Lateran

Lateran

[lat-er-uhn]
Lateran, name applied to a group of buildings of SE Rome facing the Piazza San Giovanni. They are on land once belonging to the Laterani; it was presented to the Church by Constantine. The Lateran basilica is the cathedral of Rome, the pope's church, the first-ranking church of the Roman Catholic Church. It is officially named the Basilica of the Savior, familiarly called St. John Lateran, from a monastery of St. John formerly nearby. The basilica, built perhaps before 311, was restored in the 5th and the 10th cent., rebuilt in the 14th and the 15th cent., and altered again in the 16th, the 17th, and the 18th cent.; the main facade was added in 1733-36. Much of the decoration dates from the Middle Ages and includes the mosaics of the apse, which are among the most celebrated. Frescoes by Gentile da Fabriano and Pisanello have disappeared. However, eight 13th-century frescoes in the Sancta Sanctorum chapel (St. Laurence's chapel), painted over and barred to the public in the 16th cent., were restored and opened to the public in 1995. The Lateran baptistery, built probably in the 4th cent., was much restored. The Lateran palace, the papal residence until the 14th cent., survived, greatly changed, until the 16th cent., when it was demolished to make way for the much smaller present palace. It now contains the pontifical museum of Christian antiquities. The older palace was the scene of the five Lateran Councils, and the new one of the signing of the Lateran Treaty.
or Lateran Pact

(1929) Pact of mutual recognition between Italy and the Vatican, signed in the Lateran Palace, Rome. The Vatican agreed to recognize the state of Italy, with Rome as its capital, in exchange for formal establishment of Roman Catholicism as the state religion of Italy, institution of religious instruction in the public schools, the banning of divorce, and recognition of papal sovereignty over Vatican City and the complete independence of the pope. A second concordat in 1985 ended Catholicism's status as the state religion and discontinued compulsory religious education.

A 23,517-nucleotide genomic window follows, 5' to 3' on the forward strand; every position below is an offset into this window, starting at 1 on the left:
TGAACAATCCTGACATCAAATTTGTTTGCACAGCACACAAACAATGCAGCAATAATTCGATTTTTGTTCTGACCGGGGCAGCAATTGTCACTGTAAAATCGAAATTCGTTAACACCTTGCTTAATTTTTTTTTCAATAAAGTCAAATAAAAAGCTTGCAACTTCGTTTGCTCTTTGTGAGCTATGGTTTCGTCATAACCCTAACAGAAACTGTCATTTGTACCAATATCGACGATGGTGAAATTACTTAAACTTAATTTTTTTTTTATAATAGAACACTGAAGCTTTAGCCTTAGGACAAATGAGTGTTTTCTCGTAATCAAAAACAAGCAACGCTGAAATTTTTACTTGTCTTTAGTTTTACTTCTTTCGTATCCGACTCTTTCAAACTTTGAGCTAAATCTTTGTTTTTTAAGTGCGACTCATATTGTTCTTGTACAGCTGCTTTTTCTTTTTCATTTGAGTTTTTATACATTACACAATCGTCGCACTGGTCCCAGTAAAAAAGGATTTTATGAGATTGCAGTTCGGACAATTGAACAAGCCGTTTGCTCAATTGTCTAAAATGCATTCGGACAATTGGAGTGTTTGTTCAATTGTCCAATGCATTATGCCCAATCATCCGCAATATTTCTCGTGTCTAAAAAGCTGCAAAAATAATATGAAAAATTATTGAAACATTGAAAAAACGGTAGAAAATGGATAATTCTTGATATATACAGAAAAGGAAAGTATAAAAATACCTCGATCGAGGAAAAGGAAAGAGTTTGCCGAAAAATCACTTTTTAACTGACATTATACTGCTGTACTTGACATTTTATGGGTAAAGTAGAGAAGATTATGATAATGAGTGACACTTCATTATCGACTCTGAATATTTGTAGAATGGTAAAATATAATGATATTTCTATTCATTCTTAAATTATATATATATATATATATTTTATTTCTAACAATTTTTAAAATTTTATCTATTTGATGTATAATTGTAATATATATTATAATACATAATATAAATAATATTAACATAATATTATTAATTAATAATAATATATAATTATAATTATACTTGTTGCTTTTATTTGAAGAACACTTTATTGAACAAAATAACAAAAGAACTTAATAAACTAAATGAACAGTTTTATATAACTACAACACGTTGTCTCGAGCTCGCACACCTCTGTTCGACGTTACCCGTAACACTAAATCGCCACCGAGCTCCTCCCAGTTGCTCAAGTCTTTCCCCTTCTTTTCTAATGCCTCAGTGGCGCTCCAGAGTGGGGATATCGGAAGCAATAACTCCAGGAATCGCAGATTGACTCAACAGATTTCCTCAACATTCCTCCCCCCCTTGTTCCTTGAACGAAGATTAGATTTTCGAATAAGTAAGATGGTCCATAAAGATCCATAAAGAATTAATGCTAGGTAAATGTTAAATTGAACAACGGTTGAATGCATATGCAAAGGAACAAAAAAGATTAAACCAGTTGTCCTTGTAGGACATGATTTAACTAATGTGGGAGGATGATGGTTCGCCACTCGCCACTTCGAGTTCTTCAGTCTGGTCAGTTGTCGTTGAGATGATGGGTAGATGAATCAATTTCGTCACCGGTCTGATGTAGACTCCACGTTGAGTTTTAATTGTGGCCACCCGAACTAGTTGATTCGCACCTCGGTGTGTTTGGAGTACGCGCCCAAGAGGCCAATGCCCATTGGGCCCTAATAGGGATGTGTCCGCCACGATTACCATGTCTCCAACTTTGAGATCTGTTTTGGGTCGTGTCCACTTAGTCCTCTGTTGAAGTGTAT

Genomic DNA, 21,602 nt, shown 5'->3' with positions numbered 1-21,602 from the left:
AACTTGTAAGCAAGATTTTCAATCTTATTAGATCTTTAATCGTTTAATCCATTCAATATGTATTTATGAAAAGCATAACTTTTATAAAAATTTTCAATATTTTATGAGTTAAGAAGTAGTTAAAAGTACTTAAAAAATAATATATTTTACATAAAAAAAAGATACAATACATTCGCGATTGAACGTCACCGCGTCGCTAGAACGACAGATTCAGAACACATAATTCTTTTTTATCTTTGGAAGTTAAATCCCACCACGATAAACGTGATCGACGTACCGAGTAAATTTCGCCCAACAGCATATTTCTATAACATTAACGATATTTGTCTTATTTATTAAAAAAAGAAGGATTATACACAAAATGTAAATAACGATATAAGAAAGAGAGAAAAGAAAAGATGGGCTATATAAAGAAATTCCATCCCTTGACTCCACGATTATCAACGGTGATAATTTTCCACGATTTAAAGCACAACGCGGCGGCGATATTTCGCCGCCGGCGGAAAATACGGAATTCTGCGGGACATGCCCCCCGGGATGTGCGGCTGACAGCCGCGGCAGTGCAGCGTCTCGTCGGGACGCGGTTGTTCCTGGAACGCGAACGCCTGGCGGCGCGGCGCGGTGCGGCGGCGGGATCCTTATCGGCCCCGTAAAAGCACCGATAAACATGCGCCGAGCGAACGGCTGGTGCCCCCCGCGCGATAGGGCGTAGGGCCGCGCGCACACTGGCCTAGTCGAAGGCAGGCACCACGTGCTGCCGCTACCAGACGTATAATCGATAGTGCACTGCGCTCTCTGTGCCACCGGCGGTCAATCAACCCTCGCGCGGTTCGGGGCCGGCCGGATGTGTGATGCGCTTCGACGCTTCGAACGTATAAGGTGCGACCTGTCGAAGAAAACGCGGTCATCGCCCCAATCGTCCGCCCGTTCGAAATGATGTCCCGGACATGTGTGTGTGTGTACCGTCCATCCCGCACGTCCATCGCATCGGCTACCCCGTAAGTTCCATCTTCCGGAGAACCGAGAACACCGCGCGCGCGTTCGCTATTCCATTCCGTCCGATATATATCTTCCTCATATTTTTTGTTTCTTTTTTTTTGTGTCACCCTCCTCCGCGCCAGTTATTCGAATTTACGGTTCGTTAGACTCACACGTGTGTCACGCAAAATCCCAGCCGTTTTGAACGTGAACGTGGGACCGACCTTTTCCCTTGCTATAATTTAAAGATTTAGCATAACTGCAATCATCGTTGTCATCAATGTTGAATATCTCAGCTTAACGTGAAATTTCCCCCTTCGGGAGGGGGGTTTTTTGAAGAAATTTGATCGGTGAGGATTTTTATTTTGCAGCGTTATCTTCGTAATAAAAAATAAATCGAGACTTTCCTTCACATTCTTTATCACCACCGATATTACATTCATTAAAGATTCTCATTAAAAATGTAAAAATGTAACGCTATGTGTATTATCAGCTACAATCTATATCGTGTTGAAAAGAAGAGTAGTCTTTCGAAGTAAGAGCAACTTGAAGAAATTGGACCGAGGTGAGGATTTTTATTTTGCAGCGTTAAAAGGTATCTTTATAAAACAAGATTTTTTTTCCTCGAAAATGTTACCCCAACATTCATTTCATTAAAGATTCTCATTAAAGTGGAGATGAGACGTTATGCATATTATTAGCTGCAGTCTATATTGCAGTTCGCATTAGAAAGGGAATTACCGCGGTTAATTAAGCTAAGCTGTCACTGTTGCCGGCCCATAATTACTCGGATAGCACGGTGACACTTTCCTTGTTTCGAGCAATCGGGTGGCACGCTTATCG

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Lateran and Laterano are the shared names of several architectural projects throughout Rome. The properties were once owned by the Lateranus family of the former Roman Empire. The Laterani lost their properties to Emperor Constantine who in turn gave it to the Catholic Church.

The most famous Lateran buildings are the Lateran Palace, once called the Palace of the Popes, and the Basilica of St. John Lateran, the cathedral of Rome, which although part of Italy is a property of the Holy See that has extra-territorial privileges as a result of the 1929 Lateran Treaty. As the official ecclesiastical seat of the Pope, St. John Lateran holds the Papal cathedra in its apse. The Lateran is Christendom's earliest basilica, and is located on one of the 7 hills of Rome, the Caelian.

The inscription at the base of the columns on either side of the central entrance door reads: SACROS LATERAN ECCLES OMNIUM URBIS ET ORBIS ECCLESIARUM MATER ET CAPUT. It translates to "Sacred Lateran Church Mother and Head of All Churches of the City and the World".

The doors to the house of the ancient Roman Senate, the Curia Hostilia, are the main entrance doors to the Basilica de San Giovanni in Laterano. These doors are very impressive bronze doors, decorated with stars and acorns. Most of the original churches in Rome contain Roman artifacts. Some of the churches also are built over original churches. These churches preserve many of the vestiges of the old Roman Empire.

Constantine I gave San Giovanni to the Pope. Attached to the Lateran is a baptistry, one of the oldest in Christendom. The baptistry contains the story of Constantine's victory at the Milvian Bridge in AD 312.

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